The scariest thing was that the calculation doesn’t include any of the invisible, mental load. The remembering of birthdays and gifts, scheduling appointments, planning dinner, making sure we have nappies… No wonder a leisurely brunch has become a thing of the past!
The article attached to the calculator painted a pretty bleak picture. It cited a study that showed approximately 64% of a woman’s work is unpaid, which would be like working a full-time Monday-through-Friday job, but only being paid until 3 p.m. on Tuesday. This calculator and article showed how devalued our work as parents has become. And, like it or not, in a heterosexual relationship, it is usually the woman who stays home with the child while the man returns to work.
I often wonder how different it would be had my husband and I remained childless.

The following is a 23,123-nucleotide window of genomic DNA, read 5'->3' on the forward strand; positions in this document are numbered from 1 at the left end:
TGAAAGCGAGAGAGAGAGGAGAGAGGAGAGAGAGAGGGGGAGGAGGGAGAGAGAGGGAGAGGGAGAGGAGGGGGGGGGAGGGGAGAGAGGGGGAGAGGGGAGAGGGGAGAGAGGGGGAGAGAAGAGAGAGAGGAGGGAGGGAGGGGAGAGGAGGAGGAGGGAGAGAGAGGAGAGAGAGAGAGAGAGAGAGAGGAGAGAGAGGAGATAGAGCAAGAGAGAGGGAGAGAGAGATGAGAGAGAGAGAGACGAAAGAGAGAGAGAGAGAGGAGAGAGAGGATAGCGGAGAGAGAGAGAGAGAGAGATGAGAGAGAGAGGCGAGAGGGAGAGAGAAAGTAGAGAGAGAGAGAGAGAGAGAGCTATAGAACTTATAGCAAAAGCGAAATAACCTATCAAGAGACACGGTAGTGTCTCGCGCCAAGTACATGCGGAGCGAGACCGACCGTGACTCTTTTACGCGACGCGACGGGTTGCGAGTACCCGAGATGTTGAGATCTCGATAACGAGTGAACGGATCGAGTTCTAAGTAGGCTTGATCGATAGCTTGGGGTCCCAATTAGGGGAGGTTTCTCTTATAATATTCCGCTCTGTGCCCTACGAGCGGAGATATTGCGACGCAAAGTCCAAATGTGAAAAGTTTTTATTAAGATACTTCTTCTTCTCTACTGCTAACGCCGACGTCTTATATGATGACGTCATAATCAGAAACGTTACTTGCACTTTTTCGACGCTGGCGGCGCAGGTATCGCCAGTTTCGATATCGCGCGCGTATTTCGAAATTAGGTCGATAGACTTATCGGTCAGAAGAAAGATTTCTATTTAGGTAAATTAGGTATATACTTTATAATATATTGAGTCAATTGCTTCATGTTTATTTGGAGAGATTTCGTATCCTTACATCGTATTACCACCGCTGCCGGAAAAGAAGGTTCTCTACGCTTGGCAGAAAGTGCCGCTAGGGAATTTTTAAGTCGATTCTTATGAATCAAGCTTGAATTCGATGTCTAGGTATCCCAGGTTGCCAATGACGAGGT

I often wonder how different it would be had my husband and I remained childless. I also wonder why women are indirectly but obviously punished for choosing to become mothers, when men face none of the same discrimination or hardships when they become fathers.
I’m one of the lucky ones. I have a strong support network, and I learned what responsible money management looked like at a young age. Even so, I’m not immune. I'll still retire with less money than my husband, I'll still be behind in my career and, because of that, I'll still struggle with my identity and worth.
Millennials are in the fortunate and difficult position of being a generation that can affect change. We have the knowledge, the platform and the responsibility to educate others.
In terms of my career and finances, my identity as a woman has cost me more than I ever imagined. But it's also given me greater insight and ability to help other women than I ever thought possible. Now, brunch...